We enrolled 8,176 consecutive patients with ACS, of which 461 patients (5.6%) had prior CABG. Patients with prior CABG had significantly more adverse baseline characteristics than those without CABG (Table ). When compared with non-CABG ACS patients, ACS patients with prior CABG were older [63 vs 55 years, p<0.0001], and significantly more likely to have had a prior history of angina, myocardial infarction (MI) and percutanous coronary intervention (PCI) [86.6 vs 37.7%; 66.8 vs 21.8%; 32.5 vs 10.5%, respectively, p<0.0001]. They were more likely to be type 2 diabetic, hypertensive and dyslipidemic [62.3 vs 37.6%; 75.7 vs 47.8%; 70.3 vs 29.5%, respectively, p< 0.0001]. Comorbidities including previous stroke and peripheral arterial disease were more prevalent in the CABG group compared with the non-CABG group [9.5 vs 4.3%; 9.5 vs 2.0% respectively, p<0.0001]. CABG patients had also more chronic obstructive pulmonary disease (COPD) [8.9 vs 5.1%, p=0.001] and were more likely to have been on dialysis [2.0 vs 0.9%, p=0.046].
Baseline Patient Characteristics and Comorbidities of the Study Cohort
Table summarizes the data on clinical presentation and investigations. ACS patients with prior CABG were more likely to present with advanced Killip class II-IV (33.1 vs 21.1%, P < 0.0001) compared to ACS without prior CABG. Compared to the non-CABG patients, the CABG patients were more likely to present with UA and NSTEMI (46.6 vs 27.6%; 41.4 vs 31.6% respectively, p<0.0001). In addition, ACS patients with prior CABG were more likely to have left ventricular dysfunction (LVEF ≤ 40%: 49.4 vs 29.8%, P < 0.0001). On initial laboratory testing, the CABG patients tested with significantly lower levels of total and low-density lipoprotein (LDL) cholesterol and higher serum creatinine levels (P < 0.05).
Baseline Clinical Presentations, Investigations and Discharge Diagnosis of Study Cohort
Treatment patterns are presented in Table . For STEMI patients, approximately half of those with prior CABG received thrombolytic therapy (48.7%) with no significant difference between the CABG and non-CABG groups (P > 0.05). During the first 24 h following admission, CABG patients were more likely to be treated with angiotensin converting enzyme inhibitors/angiotensin receptor blockers (ACEI/ARB) (75.1 vs 67.3%, P< 0.05); diuretics (45.5 vs 24.2%, P < 0.0001) and nitrates (89.3 vs 80.8%, P < 0.0001) than patients without prior CABG, and slightly less likely to be treated with aspirin, beta-blockers and heparin. At the time of discharge, patients with prior CABG were less likely to be discharged on aspirin and beta-blockers, but more likely to be discharged on statins, nitrates and diuretics. Prior CABG patients compared with non-CABG patients underwent fewer coronary angiograms during the index hospitalization (15.9 vs 12.1%, P > 0.05) (Table ).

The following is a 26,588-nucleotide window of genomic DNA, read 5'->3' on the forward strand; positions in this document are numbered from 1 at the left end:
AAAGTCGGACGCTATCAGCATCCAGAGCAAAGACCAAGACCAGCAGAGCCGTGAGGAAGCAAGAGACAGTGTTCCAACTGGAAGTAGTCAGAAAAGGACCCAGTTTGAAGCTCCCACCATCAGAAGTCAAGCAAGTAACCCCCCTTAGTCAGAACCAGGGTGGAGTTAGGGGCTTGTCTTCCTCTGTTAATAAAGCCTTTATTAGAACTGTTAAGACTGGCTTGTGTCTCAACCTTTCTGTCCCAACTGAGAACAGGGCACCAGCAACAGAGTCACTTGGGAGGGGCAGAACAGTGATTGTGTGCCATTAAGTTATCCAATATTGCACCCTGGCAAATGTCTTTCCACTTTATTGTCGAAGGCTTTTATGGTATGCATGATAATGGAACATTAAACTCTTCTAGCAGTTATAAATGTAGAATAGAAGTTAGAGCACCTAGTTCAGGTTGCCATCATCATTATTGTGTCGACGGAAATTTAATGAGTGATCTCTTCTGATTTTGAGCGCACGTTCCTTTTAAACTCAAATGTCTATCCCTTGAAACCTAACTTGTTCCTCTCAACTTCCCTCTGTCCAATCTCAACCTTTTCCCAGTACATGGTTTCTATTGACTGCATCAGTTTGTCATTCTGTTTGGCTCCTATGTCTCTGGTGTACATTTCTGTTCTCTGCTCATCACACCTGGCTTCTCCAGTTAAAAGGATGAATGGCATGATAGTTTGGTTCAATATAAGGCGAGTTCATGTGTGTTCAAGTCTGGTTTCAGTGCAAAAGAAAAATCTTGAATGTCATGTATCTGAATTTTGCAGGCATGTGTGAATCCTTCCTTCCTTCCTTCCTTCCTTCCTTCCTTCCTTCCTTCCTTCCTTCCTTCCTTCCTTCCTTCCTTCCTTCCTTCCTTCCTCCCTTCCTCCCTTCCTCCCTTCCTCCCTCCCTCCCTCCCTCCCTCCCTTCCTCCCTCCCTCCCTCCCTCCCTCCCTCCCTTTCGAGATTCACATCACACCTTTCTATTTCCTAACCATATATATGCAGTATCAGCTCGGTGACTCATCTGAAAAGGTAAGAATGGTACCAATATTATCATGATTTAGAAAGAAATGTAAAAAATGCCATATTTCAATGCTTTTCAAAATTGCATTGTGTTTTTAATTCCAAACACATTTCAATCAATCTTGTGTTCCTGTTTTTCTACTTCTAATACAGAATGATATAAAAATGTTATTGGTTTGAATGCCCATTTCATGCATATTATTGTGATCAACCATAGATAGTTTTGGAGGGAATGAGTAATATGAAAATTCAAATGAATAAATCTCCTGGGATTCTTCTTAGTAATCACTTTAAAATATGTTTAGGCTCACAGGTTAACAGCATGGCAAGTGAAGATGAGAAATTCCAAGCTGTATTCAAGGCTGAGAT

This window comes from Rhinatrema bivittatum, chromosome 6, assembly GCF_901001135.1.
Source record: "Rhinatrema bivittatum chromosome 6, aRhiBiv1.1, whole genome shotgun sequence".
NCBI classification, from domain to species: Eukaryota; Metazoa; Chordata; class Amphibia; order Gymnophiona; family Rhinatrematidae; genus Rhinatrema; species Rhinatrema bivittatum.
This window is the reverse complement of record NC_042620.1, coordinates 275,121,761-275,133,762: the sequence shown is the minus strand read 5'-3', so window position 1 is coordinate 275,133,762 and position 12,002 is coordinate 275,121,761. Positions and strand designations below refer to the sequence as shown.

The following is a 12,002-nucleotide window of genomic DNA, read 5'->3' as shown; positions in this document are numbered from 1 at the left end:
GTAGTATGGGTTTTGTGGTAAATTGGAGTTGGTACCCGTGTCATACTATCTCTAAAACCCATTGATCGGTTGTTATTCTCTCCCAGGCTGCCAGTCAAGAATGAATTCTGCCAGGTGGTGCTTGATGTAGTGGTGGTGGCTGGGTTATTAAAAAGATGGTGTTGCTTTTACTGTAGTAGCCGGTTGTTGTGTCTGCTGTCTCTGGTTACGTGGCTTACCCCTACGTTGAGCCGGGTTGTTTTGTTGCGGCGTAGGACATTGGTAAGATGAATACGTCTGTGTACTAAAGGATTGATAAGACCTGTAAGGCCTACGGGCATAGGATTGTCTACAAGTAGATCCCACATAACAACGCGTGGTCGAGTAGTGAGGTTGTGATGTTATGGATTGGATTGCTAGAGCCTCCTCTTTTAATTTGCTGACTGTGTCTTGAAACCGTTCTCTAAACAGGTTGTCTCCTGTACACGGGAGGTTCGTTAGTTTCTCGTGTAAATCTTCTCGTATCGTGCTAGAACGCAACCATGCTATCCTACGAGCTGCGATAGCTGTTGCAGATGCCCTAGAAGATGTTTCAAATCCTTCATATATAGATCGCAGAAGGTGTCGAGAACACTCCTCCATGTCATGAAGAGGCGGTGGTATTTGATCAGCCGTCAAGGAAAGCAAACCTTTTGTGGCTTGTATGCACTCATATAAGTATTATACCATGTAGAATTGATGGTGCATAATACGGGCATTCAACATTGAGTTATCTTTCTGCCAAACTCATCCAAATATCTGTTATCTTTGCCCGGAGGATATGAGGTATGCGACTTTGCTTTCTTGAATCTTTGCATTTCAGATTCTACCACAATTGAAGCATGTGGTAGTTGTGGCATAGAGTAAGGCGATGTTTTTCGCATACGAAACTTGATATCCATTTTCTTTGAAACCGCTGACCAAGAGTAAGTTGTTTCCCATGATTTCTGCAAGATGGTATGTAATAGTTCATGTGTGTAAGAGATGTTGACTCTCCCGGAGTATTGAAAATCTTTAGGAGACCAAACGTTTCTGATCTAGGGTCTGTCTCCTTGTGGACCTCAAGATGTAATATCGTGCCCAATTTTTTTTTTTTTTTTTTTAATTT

Treatment Patterns for ACS Patients with and without Prior CABG
ACS patients with CABG suffered more episodes of recurrent ischemia (Table ) (13.9 vs 9.3%, P < 0.05), heart failure (24.1 vs 15.7%, P < 0.0001), and requiring ventilator support (8.3 vs 4.6%, P < 0.05). They received more inotropic support (11.5 vs 7.4%, P < 0.001), had higher rates of major bleeds (2.2 vs 0.6%, P < 0.05), strokes (2.2 vs 0.6%, P < 0.0001) and in-hospital mortality rate (5.6 vs 3.5%, P < 0.05) than the non-CABG patients.
In-Hospital Course and outcomes for ACS Patients with and without Prior CABG
In univariate analyses, patients with prior CABG were significantly more likely to have adverse events during their admission for ACS with significantly higher rates of recurrent ischemia, heart failure, requirement for mechanical ventilation and inotropic support, major bleeding, stroke and death (Table ). After adjusting for differences in baseline characteristics and ACS type (Table ), prior CABG was associated with about a 4-fold increased risk of recurrent ischemia and more than 2-fold increased risk of cardiogenic shock among patients with STEMI but not in patients NSTE-ACS (P for interaction <0.0001 and 0.0087, respectively). There was a trend for significant association between history of CABG and increased risk of death (OR 1.55, 95%CI 0.95-2.54, P=0.08).
Adjusted in-Hospital outcomes in Patients with Acute Coronary Syndrome and Prior CABG Compared with those without Prior CABG